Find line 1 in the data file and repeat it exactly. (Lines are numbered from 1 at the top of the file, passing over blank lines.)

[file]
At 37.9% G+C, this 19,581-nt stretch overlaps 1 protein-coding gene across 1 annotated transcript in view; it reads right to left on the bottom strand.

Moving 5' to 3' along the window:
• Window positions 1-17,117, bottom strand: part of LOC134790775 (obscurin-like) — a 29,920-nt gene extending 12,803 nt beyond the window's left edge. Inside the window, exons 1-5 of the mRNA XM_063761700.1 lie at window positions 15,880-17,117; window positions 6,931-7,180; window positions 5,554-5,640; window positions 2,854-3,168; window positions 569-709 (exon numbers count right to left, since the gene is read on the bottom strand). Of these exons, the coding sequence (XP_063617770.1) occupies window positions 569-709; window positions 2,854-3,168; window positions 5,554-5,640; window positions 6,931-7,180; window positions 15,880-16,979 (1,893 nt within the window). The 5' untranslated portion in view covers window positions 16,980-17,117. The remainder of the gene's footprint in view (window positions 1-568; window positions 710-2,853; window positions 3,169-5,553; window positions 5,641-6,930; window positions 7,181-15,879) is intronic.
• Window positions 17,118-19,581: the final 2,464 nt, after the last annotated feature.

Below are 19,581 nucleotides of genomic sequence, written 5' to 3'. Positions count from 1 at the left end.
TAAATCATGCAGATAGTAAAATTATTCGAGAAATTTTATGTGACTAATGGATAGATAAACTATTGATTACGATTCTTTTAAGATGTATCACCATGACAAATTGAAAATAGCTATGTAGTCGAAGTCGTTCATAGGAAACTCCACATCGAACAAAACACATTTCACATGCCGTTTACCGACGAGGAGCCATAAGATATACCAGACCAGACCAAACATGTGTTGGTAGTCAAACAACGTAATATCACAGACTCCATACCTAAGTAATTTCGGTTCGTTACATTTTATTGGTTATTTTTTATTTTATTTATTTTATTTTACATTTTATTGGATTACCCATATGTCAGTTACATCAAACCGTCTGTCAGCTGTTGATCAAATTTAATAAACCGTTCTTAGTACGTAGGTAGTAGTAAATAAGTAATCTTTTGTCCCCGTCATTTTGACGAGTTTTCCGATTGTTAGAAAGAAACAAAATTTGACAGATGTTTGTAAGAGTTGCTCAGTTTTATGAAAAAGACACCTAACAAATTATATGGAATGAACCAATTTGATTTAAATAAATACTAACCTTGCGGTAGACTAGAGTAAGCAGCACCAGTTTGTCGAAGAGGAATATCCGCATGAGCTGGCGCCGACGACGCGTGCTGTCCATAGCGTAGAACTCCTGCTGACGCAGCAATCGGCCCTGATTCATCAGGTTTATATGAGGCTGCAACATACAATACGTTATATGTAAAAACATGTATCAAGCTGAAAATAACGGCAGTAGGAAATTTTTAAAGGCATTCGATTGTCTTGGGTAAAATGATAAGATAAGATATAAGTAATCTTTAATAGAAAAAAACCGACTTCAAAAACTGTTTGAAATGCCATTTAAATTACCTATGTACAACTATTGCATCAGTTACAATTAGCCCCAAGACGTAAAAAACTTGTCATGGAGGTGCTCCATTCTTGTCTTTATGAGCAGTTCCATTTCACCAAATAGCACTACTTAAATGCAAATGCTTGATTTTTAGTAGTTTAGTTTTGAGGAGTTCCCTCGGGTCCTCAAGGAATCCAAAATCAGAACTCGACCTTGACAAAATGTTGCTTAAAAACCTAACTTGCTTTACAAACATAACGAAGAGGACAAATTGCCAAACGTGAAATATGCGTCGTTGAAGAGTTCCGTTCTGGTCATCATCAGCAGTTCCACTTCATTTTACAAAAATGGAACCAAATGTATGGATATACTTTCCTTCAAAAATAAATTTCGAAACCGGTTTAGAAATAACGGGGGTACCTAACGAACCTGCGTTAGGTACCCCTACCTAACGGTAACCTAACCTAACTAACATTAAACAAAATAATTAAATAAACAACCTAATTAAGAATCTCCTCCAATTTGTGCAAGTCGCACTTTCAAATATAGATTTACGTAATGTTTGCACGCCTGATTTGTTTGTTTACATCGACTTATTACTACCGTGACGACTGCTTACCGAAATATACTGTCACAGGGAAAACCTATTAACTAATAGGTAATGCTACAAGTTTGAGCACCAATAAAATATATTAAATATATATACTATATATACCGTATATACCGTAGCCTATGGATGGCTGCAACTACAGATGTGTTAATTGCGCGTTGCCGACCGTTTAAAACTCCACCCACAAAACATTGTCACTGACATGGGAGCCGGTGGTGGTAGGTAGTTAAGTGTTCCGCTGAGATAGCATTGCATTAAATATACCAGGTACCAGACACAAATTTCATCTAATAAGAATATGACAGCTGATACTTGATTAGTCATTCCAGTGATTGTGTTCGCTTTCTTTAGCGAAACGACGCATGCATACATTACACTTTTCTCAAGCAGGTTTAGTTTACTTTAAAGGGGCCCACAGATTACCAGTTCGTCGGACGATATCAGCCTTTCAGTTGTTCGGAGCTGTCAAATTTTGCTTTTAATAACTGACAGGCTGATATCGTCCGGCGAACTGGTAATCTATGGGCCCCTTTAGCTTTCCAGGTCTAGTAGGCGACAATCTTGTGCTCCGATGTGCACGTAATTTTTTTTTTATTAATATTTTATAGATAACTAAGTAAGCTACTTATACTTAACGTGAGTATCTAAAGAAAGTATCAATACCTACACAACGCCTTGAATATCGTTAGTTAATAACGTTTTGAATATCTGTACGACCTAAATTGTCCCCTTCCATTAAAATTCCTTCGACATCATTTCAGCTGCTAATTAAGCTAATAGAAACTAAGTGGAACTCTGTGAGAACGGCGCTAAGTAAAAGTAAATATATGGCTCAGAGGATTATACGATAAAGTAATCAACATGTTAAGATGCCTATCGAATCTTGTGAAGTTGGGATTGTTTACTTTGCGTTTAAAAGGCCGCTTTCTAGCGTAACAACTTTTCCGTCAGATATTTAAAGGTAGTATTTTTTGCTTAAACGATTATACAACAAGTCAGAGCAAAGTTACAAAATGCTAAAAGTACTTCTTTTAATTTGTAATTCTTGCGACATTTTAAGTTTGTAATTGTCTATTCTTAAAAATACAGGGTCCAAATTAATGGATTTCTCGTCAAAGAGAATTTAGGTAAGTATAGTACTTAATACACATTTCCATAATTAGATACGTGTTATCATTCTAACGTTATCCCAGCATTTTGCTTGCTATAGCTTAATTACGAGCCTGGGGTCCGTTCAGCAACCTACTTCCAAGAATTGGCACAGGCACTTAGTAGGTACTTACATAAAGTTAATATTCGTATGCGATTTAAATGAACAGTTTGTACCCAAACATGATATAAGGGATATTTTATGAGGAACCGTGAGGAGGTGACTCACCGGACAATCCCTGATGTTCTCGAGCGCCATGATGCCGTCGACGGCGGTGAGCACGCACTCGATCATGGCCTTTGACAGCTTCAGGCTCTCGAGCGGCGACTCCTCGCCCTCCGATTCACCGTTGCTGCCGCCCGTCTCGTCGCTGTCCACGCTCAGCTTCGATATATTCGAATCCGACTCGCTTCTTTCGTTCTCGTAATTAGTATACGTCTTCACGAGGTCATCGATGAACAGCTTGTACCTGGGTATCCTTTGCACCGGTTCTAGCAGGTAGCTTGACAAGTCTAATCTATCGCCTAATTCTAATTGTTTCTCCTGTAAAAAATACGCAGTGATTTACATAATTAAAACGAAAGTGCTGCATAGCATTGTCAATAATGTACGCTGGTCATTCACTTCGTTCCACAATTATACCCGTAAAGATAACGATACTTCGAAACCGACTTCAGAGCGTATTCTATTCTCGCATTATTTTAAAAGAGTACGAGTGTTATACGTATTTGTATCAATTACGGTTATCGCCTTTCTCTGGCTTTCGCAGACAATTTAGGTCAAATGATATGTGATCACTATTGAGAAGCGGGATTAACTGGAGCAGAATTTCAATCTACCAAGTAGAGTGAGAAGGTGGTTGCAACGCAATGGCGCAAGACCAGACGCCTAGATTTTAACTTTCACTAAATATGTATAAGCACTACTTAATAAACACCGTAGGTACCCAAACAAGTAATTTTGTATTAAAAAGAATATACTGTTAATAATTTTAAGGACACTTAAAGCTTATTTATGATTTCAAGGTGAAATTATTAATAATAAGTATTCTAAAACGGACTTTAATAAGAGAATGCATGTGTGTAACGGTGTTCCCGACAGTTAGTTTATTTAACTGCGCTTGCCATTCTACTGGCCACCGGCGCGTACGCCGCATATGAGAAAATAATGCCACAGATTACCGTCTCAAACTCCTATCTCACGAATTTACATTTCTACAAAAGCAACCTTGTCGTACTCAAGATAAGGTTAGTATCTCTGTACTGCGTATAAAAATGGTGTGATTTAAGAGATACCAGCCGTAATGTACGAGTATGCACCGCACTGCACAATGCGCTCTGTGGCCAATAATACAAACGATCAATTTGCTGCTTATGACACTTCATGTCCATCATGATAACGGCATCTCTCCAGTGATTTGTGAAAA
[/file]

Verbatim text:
At 37.9% G+C, this 19,581-nt stretch overlaps 1 protein-coding gene across 1 annotated transcript in view; it reads right to left on the bottom strand.